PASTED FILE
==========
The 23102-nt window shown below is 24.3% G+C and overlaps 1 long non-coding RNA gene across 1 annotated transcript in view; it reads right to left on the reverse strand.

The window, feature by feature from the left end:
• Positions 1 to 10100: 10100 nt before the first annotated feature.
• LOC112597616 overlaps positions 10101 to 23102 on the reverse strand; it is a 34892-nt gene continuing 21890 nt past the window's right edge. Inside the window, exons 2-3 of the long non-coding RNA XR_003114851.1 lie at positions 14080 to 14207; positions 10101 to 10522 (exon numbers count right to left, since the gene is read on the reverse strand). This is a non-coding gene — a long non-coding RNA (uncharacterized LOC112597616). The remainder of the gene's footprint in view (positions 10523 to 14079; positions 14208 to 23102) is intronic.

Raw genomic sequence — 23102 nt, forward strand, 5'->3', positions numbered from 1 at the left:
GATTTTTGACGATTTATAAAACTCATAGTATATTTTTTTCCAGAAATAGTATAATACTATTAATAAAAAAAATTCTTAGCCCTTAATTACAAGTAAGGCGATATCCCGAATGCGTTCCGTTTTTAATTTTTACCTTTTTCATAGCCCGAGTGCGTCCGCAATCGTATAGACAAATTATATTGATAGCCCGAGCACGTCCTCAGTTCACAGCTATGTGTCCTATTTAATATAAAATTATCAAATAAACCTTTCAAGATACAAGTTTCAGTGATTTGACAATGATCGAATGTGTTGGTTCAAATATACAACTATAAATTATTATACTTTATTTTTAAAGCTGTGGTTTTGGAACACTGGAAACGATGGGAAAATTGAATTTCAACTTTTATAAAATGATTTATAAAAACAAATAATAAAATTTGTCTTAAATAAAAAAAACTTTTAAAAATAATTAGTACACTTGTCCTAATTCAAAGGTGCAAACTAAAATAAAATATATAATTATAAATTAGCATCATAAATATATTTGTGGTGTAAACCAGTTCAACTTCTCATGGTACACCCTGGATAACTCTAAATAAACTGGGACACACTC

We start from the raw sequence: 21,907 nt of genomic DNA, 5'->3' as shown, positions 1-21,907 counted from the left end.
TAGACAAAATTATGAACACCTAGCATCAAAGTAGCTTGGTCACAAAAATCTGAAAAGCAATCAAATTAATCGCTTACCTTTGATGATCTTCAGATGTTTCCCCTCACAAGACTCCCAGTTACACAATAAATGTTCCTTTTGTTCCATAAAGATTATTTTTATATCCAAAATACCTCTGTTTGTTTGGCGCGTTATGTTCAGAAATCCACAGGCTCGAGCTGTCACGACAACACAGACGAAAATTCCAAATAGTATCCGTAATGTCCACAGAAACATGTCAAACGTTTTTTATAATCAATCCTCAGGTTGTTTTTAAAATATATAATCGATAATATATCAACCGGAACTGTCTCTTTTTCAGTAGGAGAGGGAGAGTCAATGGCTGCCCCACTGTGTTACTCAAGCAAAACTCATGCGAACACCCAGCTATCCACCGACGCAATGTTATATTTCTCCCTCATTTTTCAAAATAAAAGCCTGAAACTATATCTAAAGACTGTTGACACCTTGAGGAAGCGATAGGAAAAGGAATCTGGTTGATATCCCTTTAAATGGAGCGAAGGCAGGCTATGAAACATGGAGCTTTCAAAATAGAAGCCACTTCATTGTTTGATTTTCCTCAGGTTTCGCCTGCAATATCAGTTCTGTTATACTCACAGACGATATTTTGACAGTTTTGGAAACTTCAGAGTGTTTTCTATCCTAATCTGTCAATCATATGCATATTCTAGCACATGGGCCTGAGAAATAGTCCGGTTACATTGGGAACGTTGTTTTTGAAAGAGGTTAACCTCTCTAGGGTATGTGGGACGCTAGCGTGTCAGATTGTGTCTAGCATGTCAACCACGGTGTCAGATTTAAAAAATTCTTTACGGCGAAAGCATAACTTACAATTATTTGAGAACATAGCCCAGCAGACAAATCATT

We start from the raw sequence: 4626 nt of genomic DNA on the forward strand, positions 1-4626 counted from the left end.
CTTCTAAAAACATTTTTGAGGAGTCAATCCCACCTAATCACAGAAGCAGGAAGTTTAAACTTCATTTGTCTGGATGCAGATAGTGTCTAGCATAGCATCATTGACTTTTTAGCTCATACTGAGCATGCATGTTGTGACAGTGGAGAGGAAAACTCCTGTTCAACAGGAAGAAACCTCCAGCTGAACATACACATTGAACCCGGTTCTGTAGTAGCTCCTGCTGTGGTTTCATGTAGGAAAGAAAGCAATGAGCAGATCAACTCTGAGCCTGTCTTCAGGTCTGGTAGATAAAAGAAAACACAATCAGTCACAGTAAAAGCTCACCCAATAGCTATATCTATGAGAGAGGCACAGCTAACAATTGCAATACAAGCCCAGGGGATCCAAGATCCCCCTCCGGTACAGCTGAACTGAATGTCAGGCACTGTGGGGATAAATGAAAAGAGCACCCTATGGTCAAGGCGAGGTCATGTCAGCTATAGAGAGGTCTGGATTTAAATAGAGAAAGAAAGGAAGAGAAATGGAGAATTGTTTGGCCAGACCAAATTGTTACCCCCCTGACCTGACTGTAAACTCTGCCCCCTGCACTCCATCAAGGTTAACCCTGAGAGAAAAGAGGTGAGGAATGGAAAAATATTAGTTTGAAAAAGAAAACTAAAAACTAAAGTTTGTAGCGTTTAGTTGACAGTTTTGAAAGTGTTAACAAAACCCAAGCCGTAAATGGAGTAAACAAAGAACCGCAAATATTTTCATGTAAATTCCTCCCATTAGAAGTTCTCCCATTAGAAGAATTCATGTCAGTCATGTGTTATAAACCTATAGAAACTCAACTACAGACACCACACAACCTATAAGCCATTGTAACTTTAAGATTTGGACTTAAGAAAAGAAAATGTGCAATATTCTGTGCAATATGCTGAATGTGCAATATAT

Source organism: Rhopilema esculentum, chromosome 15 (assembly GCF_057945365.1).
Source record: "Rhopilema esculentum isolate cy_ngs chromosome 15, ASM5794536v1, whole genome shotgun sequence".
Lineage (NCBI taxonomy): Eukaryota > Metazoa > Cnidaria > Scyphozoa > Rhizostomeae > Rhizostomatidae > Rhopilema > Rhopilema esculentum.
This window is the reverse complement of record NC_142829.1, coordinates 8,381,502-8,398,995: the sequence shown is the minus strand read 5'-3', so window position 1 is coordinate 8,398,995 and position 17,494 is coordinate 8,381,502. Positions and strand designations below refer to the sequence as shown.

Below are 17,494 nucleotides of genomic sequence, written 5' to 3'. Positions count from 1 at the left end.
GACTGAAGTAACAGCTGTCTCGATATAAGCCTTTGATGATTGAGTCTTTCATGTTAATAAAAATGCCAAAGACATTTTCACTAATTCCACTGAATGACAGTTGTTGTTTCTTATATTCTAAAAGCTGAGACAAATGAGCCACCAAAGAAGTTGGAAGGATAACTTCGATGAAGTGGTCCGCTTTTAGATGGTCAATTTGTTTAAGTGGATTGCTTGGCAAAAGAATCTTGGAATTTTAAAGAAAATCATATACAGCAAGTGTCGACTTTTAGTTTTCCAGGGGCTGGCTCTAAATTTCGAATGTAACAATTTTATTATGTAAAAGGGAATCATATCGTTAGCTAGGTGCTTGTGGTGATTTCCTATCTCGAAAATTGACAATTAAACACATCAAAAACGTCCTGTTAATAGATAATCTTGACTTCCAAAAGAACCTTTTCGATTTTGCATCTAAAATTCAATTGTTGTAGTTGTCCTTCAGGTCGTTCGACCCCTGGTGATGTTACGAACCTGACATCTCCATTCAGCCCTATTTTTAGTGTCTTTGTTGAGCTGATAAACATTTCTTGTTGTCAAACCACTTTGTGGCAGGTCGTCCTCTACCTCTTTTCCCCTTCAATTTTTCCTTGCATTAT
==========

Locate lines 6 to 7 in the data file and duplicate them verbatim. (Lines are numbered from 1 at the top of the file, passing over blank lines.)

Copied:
GATTTTTGACGATTTATAAAACTCATAGTATATTTTTTTCCAGAAATAGTATAATACTATTAATAAAAAAAATTCTTAGCCCTTAATTACAAGTAAGGCGATATCCCGAATGCGTTCCGTTTTTAATTTTTACCTTTTTCATAGCCCGAGTGCGTCCGCAATCGTATAGACAAATTATATTGATAGCCCGAGCACGTCCTCAGTTCACAGCTATGTGTCCTATTTAATATAAAATTATCAAATAAACCTTTCAAGATACAAGTTTCAGTGATTTGACAATGATCGAATGTGTTGGTTCAAATATACAACTATAAATTATTATACTTTATTTTTAAAGCTGTGGTTTTGGAACACTGGAAACGATGGGAAAATTGAATTTCAACTTTTATAAAATGATTTATAAAAACAAATAATAAAATTTGTCTTAAATAAAAAAAACTTTTAAAAATAATTAGTACACTTGTCCTAATTCAAAGGTGCAAACTAAAATAAAATATATAATTATAAATTAGCATCATAAATATATTTGTGGTGTAAACCAGTTCAACTTCTCATGGTACACCCTGGATAACTCTAAATAAACTGGGACACACTC

We start from the raw sequence: 21,907 nt of genomic DNA, 5'->3' as shown, positions 1-21,907 counted from the left end.